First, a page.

Many pro-survival pathways that help facilitate the smooth transition between freeze-thaw cycles have also been implicated in other adaptational responses to environmental stress (Storey, 2004). Current research has indicated a role of the Myocyte Enhancer Factor-2 (MEF2) family of transcription factors in overwintering stress responses (Aguilar, Hadj-Moussa & Storey, 2017; Tessier & Storey, 2010; Tessier & Storey, 2012). Initially, MEF2 proteins where identified in skeletal muscle and were only thought to regulate genes involved in muscle functioning. However, MEF2 factors have now been shown to be ubiquitously expressed and play various roles in cell differentiation, proliferation, morphogenesis, survival, and apoptosis (Perry et al., 2009; Pon & Marra, 2016; Potthoff & Olson, 2007; Ramachandran et al., 2008; Wales et al., 2014). In vertebrates, MEF2 transcription factors are encoded by four genes- mef2a, b, c, and d which display a tissue-specific and temporal-dependent expression pattern (Gregoire et al., 2006; Perry et al., 2009; Potthoff & Olson, 2007; Wales et al., 2014). MEF2 proteins are members of the MADS-box super family of transcriptional regulatory proteins. MEF2 factors contain a MADS-box and a MEF2 domain at their N-terminal involved in dimerization, DNA binding, and co-factor interaction, whereas the C-terminal domain contains a bipartite nuclear localization signal (NLS) required for subcellular localization and transcriptional activation (Borghi et al., 2001; Desjardins & Naya, 2016; Perry et al., 2009; Potthoff & Olson, 2007). In the basal state, DNA-bound MEF2 proteins remain inactive through association with class II histone deacetylases (HDACs), and other corepressors such as Cabin 1 and MITR, via the MADS domain. Extracellular signals will induce signaling cascades that will activate MEF2 via post-translational modifications (PTMs), with phosphorylation being the main PTM regulating MEF2 activity. Phosphorylation of conserved serine residues on MEF2-associated HDAC proteins by calcium-dependent kinases (i.e., CaMKs and PKDs) relieves HDAC-induced repression and stimulate HDAC export to the cytoplasm. Direct phosphorylation of the MEF2 transcriptional activation domain at various threonine residues by MAP (mitogen-activated protein) kinases will enhance MEF2 activity, triggering MEF2-dependent gene expression (Borghi et al., 2001; Gregoire et al., 2007; Mcgee & Hargreaves, 2004; Potthoff & Olson, 2007).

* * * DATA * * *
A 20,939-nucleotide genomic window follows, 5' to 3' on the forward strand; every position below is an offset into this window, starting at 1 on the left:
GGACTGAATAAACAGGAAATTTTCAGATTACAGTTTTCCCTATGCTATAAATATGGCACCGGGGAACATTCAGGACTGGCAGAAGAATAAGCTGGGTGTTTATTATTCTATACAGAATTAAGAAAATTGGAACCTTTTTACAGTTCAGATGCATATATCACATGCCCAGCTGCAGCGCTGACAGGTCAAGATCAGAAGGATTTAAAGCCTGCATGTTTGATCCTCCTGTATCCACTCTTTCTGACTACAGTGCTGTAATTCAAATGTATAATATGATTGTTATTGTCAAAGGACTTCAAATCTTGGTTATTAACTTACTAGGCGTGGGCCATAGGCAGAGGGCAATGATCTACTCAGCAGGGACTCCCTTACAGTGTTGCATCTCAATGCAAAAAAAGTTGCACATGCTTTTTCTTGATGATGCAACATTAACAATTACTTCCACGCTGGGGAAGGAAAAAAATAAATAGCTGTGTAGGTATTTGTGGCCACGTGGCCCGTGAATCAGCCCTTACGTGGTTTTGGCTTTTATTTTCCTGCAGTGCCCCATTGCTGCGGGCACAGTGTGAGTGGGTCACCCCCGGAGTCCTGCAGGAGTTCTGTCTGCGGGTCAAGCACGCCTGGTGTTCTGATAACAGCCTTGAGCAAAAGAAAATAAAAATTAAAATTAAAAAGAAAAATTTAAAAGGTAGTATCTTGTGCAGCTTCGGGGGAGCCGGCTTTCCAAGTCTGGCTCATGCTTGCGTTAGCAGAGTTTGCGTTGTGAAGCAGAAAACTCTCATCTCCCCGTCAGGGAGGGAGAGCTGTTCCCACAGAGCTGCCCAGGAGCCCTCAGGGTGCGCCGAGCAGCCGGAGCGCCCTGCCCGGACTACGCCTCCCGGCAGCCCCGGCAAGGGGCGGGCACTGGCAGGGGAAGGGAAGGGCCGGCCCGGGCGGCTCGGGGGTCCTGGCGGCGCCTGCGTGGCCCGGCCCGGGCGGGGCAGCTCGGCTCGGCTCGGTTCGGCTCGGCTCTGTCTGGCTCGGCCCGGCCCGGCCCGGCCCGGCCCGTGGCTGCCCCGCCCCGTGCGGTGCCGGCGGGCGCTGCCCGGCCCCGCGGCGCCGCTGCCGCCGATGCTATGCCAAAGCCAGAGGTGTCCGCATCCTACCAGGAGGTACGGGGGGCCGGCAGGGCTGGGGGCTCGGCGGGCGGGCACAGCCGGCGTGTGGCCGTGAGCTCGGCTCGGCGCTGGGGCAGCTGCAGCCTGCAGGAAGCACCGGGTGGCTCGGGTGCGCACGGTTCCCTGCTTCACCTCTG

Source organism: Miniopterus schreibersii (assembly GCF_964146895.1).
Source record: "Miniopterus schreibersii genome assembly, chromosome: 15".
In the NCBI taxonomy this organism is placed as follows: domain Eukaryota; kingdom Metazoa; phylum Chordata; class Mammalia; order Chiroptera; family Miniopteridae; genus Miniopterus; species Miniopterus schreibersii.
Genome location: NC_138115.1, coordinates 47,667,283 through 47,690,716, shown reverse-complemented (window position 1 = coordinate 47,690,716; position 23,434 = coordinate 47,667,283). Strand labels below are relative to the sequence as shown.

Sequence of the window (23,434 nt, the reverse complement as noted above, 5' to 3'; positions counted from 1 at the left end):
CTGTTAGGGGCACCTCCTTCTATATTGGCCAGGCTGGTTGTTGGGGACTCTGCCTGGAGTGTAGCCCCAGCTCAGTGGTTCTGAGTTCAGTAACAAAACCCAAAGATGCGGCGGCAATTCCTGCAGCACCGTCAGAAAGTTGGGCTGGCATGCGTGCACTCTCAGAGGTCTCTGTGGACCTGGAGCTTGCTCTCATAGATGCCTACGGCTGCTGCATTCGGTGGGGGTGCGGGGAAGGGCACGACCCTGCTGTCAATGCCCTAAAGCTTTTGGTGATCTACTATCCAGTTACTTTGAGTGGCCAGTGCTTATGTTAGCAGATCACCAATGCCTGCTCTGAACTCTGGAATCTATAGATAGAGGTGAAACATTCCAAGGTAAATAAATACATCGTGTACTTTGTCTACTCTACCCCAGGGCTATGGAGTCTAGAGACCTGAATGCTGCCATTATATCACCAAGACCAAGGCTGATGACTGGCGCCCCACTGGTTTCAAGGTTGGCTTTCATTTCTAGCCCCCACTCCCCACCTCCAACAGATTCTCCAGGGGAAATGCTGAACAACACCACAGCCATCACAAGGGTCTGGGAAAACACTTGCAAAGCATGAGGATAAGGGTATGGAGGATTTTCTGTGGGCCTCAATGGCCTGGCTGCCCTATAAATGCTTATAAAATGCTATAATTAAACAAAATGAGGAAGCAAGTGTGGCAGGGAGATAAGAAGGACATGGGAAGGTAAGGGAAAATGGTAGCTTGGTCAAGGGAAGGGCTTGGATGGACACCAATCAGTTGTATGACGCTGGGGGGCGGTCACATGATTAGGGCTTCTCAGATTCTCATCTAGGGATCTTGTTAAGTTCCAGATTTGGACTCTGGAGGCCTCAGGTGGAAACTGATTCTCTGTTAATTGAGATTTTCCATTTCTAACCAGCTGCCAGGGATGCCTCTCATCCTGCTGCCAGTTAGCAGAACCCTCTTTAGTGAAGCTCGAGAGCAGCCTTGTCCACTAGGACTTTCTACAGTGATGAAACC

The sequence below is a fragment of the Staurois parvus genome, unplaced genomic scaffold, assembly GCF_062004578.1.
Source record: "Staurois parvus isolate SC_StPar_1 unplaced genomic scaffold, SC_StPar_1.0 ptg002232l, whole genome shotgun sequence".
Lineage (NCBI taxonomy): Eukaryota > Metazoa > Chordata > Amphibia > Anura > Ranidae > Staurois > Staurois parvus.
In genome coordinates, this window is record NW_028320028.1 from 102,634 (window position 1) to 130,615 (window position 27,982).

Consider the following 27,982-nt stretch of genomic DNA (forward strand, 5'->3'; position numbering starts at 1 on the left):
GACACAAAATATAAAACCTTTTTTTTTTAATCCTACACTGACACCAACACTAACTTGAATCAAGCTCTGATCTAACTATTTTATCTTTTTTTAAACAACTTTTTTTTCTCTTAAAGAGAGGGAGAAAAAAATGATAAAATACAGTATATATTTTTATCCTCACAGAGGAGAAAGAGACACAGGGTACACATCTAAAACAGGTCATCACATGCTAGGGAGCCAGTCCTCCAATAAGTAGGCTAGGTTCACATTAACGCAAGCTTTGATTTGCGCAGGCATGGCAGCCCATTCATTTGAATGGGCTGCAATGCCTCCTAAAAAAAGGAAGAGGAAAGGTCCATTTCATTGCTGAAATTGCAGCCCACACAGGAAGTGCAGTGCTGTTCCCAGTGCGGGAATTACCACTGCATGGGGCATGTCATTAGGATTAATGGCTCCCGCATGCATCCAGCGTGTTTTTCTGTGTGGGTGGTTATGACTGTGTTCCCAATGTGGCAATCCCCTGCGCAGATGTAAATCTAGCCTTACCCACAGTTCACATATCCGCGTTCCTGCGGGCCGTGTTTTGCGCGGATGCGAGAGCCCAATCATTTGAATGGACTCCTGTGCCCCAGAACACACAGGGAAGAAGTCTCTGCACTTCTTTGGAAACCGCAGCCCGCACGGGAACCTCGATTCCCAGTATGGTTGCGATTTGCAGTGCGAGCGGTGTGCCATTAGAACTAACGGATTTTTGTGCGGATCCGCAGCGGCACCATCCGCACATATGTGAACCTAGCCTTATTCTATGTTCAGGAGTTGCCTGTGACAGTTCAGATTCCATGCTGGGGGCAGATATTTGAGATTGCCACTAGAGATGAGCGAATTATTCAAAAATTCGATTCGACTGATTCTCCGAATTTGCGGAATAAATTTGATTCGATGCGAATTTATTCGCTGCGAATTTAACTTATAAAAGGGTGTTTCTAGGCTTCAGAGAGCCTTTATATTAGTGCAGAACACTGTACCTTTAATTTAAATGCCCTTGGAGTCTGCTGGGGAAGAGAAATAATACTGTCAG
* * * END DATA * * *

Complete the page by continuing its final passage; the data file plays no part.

During freezing the wood frog remains immobile for extended periods of time which may lead to a loss in muscle mass and strength, rendering the muscle vulnerable to disuse atrophy. Consequently, the wood frog requires specialized adaptations to preserve muscle structure and function by altering metabolic capacity and muscle fibre composition (Costanzo et al., 2013; Costanzo et al., 2015). The MEF2 factors regulate gene expression of proteins that play essential roles in muscle function and facilitating freeze tolerance, as well as pro-survival responses, including the glucose transporter 4 (GLUT4), calreticulin (CALR), and creatine kinase isozymes (CKM and CKB). GLUT4 is an insulin-dependent glucose transporter that is primarily found in skeletal muscle and is required for the maintenance of glucose homeostasis (Olson, 2012). GLUT4 also plays a crucial role in the uptake of glucose as a cryoprotectant in wood frog muscles as the frog transitions into a frozen state (Storey, 2004). Calreticulin (Calr) resides in the endoplasmic reticulum lumen where it maintains extracellular Ca2 + homeostasis and functions as a chaperone protein responsible for protein folding and quality control (Lu, Weng & Lee, 2015; Michalak et al., 2009). Chaperone proteins play an integral role in freeze tolerance to maintain functional proteins under stress (Storey & Storey, 2017). Muscle and brain creatine kinase (CK) isozymes are expressed in skeletal muscle and have a central role in the phosphocreatine circuit involved in the synthesis and breakdown of phosphocreatine through the exchange of high-energy phosphates with ATP. Phosphocreatine functions as an energy store used to replenish ATP when ATP production is reduced under stress (Deursen et al., 1994; Storey & Storey, 2017).